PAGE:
Hail unto thee who art Khephra in Thy hiding;
even unto thee who art Khephra in Thy silence;
who travellest over the heavens in Thy bark
at the Midnight Hour of the Sun.
Tahuti standeth in His splendour at the prow,
and Ra-Hoor abideth at the helm.
Hail unto thee from the abodes of Evening!
Aleister Crowley, Liber Resh vel Helios
Here's a quote from the Cultural Etymology Digest article on Beetles as Religious Symbols:
The capital of the solar religion was the city of On, which Greeks called Heliopolis ("the City of the Sun"). It was probably at On that Khepri, a scarab god of the sun, appeared in the predynastic epoch. Khepri might have been associated with the brilliant Kheper aegyptiorum, (whose name was coined by André Janssens, in 1940) or to the black Scarabaeus sacer, which was more often figured later. Nowadays, only the latter occurs in this region; the former being a more southern species probably due to significant climactic changes since Egyptian civilization. The name Khepri (or Kheperi, or Khepera) means "The Being, The Extant." The name Khepri is related to other words of the same root, e.g. kheper "to exist, to come to existence" and khepru "transformations, metamorphoses." Originally, Khepri represented the sun from sunrise to sunset, although the oldest texts describe him setting in the western horizon at dusk. He quickly lost some importance, and became confined to the associative role with the rising sun, which he maintained throughout the entire Egyptian civilization. He is represented as a man with a scarab topping or replacing his head (Figure 1). Khepri lost his association with the "dying" evening sun, to the god Atum, who is often figured with a ram head. For this reason, the ram-headed scarab represents the sun in the double aspects of rising/setting, or birth/death. To Khepri and Atum is often added Re, "The Sun," who subsumes them.
In Khepri's role as "sunset-to-sunrise" keeper of the sun, he represents the hidden, literally the occult. The Twelfth House represents hidden things and secrets, and while my religion is (obviously) no secret, it has hidden aspects, and is part of the larger scheme of things termed by some as "The Occult" (woo woo).
My religion is not only what most folks would call a religion, it isn't even what I myself would think of as a religion. It's more of a discipline (though I'm none too disciplined in the practice thereof; Uncle Al wouldn't've put up with me for ten seconds), in the sense that word has of "way of life". It's not really a eupraxophy, since I do believe in transcendent intelligences, though I don't necessarily believe that they're external to us. Until I find out otherwise, my Holy Guardian Angel is The God That Is Me.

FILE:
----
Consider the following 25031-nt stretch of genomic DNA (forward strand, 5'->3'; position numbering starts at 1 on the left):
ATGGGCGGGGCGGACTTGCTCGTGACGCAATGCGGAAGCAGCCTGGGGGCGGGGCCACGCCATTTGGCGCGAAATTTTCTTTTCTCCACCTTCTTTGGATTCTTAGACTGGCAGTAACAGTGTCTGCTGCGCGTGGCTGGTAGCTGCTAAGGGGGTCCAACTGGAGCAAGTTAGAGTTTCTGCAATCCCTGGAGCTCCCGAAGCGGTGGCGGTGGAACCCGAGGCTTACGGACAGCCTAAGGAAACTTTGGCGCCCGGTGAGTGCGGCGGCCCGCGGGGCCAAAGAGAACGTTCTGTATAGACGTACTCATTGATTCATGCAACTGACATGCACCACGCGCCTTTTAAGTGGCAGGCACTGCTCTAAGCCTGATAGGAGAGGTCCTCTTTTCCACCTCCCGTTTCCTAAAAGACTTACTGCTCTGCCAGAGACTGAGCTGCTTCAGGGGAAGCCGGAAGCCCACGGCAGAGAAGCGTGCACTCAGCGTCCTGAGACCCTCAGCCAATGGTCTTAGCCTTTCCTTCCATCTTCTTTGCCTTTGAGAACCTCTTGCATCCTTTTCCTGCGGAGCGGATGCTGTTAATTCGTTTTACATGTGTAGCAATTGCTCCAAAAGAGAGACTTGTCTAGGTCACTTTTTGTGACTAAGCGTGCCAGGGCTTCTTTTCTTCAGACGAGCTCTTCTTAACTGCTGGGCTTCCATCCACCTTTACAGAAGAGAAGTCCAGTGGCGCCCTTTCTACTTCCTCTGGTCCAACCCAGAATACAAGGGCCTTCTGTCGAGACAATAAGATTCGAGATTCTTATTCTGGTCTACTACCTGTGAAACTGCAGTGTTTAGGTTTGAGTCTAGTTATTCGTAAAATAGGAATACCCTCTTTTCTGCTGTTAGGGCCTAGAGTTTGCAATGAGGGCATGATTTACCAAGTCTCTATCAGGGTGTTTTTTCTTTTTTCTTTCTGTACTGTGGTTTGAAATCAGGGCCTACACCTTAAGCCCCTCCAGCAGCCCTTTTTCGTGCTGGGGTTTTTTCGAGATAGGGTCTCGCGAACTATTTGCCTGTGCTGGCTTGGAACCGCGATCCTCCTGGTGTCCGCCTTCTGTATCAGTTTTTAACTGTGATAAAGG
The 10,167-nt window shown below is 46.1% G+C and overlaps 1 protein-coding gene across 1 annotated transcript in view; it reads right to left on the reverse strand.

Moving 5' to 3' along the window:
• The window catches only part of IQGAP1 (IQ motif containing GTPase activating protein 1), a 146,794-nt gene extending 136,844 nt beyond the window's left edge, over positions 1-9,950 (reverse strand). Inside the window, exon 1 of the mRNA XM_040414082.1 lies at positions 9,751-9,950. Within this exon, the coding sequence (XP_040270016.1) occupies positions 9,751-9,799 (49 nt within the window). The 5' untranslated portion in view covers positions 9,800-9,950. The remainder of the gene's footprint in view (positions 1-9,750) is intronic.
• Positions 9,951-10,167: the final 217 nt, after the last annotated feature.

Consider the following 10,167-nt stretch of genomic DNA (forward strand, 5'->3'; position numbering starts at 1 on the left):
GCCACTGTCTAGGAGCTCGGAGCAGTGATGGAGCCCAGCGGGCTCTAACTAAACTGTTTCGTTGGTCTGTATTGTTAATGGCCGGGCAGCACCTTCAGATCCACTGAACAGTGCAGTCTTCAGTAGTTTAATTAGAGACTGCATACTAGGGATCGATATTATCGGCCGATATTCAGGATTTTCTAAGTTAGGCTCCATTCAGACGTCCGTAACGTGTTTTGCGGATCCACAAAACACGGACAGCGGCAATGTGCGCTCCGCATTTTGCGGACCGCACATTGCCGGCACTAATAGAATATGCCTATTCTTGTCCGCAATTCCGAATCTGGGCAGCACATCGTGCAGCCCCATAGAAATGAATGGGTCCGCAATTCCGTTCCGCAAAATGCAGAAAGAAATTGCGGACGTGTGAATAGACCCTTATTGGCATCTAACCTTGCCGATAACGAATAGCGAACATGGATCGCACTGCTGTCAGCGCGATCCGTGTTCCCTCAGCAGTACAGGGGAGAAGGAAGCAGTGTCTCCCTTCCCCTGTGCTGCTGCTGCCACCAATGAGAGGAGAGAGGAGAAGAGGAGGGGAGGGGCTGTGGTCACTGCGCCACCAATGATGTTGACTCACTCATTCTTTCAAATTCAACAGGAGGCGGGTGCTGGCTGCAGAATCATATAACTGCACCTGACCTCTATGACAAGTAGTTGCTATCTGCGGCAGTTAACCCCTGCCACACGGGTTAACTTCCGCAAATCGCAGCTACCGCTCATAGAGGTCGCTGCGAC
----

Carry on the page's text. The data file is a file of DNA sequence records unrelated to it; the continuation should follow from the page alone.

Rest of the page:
So, in case you hadn't figured it out by now, I'm not a Christian. In fact, I'm not any one of the Big Three.
Who calls us Thelemites will do no wrong, if he look but close into the word. For there are therein Three Grades, the Hermit, and the Lover, and the man of Earth. Do what thou wilt shall be the whole of the Law.
Liber AL, I:40
Who calls me a Thelemite won't get much of an argument from me, since I am a member of O.T.O. However, what I do isn't really limitable to general O.T.O. practice. Maybe it's best to start at the beginning.
Actually, I was a twenty-something Pagan, but that's not as catchy a header. I was first introduced to the idea that there were people out there attempting to reproduce or recover or recreate the religion of my northern European ancestors when I got connected with a local group here called the Institute for Celtic Studies. It was basically a bunch of people with Celtic ancestors (mostly Irish, some Welsh) who got together to have dinners and talk about books they'd read or to take beginning Gaelic classes with Jim Duran. And once a year, we'd all do a camp-out in some nice woodsy area (I remember "Madrakara" being the name of one such place) and do folk plays and play music and so forth. It was in watching the group do a recreation of the Padstow MayDay hobby horse that I suddenly realized, "Hey, for these guys it isn't a recreation, it's Real!"
(Many years later, I put together a 'Obby 'Oss ritual for NROOGD, and built them a 'Oss. There isn't a whole lot of that original 'Oss left, except the mask, but the ritual has gone on to have a life of its own, independant of me, and there are pictures to prove it.)